Skip to Main Content

Breaking Down Aortic Valve Disease

February 08, 2024 Posted in: Heart Health

Aortic valve disease involves narrowing (stenosis) and leaking (regurgitation), straining the heart. Stenosis makes it work harder, and regurgitation can cause heart failure symptoms. Understanding the root cause and managing symptoms is crucial for a healthier heart.

What causes aortic valve disease?

Aortic valve disease can be linked to genes (like a bicuspid valve), diabetes, and lifestyle choices such as diet and smoking.  When your physician suspects an issue, they’ll listen to your heart, listening for specific heart sounds (systolic ejection or diastolic murmurs).  They may also recommend a heart ultrasound (transthoracic echocardiogram) to confirm the diagnosis.

What are complications and symptoms of aortic valve disease?

Ignoring aortic valve disease can result in heart failure, chest pain, dizziness, and leg swelling.  Patients might not notice slow-progressing symptoms like fatigue and leg swelling, which could be overlooked.

Treatment options for aortic valve disease

Treating aortic valve disease depends on the issue. Aortic regurgitation may need open-heart surgery, and aortic stenosis might involve open valve replacement or a less invasive procedure called a transcatheter aortic valve replacement (TAVR).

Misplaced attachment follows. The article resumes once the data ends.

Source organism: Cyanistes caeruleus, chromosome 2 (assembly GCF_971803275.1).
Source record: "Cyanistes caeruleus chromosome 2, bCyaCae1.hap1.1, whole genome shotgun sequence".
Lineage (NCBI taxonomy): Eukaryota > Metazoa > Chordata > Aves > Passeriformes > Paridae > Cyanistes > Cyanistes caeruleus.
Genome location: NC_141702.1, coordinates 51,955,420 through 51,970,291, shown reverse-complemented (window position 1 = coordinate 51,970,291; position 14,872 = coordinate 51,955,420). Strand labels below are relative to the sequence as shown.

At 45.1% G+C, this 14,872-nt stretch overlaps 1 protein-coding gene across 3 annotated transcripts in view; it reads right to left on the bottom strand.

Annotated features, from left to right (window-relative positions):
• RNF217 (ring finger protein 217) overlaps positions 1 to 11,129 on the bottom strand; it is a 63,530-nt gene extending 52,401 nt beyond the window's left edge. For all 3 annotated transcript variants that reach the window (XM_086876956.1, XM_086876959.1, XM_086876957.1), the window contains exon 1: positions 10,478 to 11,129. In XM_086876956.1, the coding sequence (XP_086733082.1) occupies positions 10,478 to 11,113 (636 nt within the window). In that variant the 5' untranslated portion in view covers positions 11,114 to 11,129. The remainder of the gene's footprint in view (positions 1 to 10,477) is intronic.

Recovery time varies after treatment.  TAVR patients often leave the hospital in a day and return to work in a week, while open-heart surgery patients may have lifting restrictions for a few months.

Medications and long-term outlook

Managing symptoms and slowing progression can be challenging, but medications focus on heart failure.  Timely treatment offers a positive long-term outlook, letting patients return to their everyday lives.

Follow-ups typically occur at two weeks, one month, and two months post-surgery, with initial frequent heart ultrasounds transitioning to annual check-ups for monitoring.

Lifestyle changes

Lifestyle changes are crucial, including a balanced diet, regular exercise, and quitting smoking. Those who have had a valve replacement should also keep in mind what valve type has been put in. Those with metal valves are typically on blood thinners and should avoid particular foods like leafy greens. 

Understanding aortic valve disease is essential.  Early detection and proper care significantly improve outcomes and quality of life for those dealing with this condition.

Dr. Brett Melnikoff

Surgical treatment

Brett Melnikoff, MD, cardiothoracic surgeon with The Chattanooga Heart Institute at CHI Memorial, provides surgical solutions for those who suffer with aortic valve disease. To schedule an appointment with Dr. Melnikoff call (423) 624-5200.  

Related Articles

Heart Disease in Women

JAN 17, 2024

Heart disease encompasses a range of conditions affecting the heart and blood vessels. This includes coronary artery disease, heart failure, arrhythmias, and valvular heart diseases. In women, these conditions may manifest differently than in men, ma...

Read More

Cardiovascular Disease Risk Factors

JAN 17, 2024

Cardiovascular disease – sometimes referred to as CVD – is a term that encompasses various conditions affecting the heart and blood vessels. To help us understand, let’s take a closer look at three terms: cardiovascular disease, heart disease, and co...

Read More

What's Considered High Blood Pressure

NOV 12, 2023

Blood pressure is a vital measure of your cardiovascular health. Understanding your blood pressure reading is crucial for maintaining overall well-being. It's typically represented as two numbers: systolic and diastolic.

Read More